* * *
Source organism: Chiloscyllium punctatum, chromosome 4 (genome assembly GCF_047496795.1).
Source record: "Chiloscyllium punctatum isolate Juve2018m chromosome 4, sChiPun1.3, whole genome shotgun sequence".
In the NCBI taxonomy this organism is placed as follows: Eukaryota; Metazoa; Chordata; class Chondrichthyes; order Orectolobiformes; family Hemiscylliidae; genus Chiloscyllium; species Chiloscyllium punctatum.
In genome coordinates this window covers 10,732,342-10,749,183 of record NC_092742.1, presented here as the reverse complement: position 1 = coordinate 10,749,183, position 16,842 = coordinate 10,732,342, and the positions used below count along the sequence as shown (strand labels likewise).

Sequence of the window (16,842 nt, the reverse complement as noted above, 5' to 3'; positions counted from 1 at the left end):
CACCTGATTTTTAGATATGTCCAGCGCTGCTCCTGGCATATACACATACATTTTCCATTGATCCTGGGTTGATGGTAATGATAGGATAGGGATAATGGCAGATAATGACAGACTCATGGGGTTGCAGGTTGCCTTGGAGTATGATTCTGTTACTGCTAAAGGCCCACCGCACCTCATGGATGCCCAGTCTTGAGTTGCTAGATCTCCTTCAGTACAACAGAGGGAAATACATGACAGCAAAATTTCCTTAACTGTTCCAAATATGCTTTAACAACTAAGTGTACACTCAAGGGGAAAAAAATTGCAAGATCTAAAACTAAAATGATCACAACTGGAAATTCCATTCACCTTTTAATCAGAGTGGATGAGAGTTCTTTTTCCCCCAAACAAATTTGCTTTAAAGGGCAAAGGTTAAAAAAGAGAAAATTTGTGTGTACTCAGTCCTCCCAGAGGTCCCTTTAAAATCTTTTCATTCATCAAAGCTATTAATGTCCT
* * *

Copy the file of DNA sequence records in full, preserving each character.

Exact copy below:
Source organism: Chiloscyllium punctatum, chromosome 4 (genome assembly GCF_047496795.1).
Source record: "Chiloscyllium punctatum isolate Juve2018m chromosome 4, sChiPun1.3, whole genome shotgun sequence".
In the NCBI taxonomy this organism is placed as follows: Eukaryota; Metazoa; Chordata; class Chondrichthyes; order Orectolobiformes; family Hemiscylliidae; genus Chiloscyllium; species Chiloscyllium punctatum.
In genome coordinates this window covers 10,732,342-10,749,183 of record NC_092742.1, presented here as the reverse complement: position 1 = coordinate 10,749,183, position 16,842 = coordinate 10,732,342, and the positions used below count along the sequence as shown (strand labels likewise).

Sequence of the window (16,842 nt, the reverse complement as noted above, 5' to 3'; positions counted from 1 at the left end):
CACCTGATTTTTAGATATGTCCAGCGCTGCTCCTGGCATATACACATACATTTTCCATTGATCCTGGGTTGATGGTAATGATAGGATAGGGATAATGGCAGATAATGACAGACTCATGGGGTTGCAGGTTGCCTTGGAGTATGATTCTGTTACTGCTAAAGGCCCACCGCACCTCATGGATGCCCAGTCTTGAGTTGCTAGATCTCCTTCAGTACAACAGAGGGAAATACATGACAGCAAAATTTCCTTAACTGTTCCAAATATGCTTTAACAACTAAGTGTACACTCAAGGGGAAAAAAATTGCAAGATCTAAAACTAAAATGATCACAACTGGAAATTCCATTCACCTTTTAATCAGAGTGGATGAGAGTTCTTTTTCCCCCAAACAAATTTGCTTTAAAGGGCAAAGGTTAAAAAAGAGAAAATTTGTGTGTACTCAGTCCTCCCAGAGGTCCCTTTAAAATCTTTTCATTCATCAAAGCTATTAATGTCCT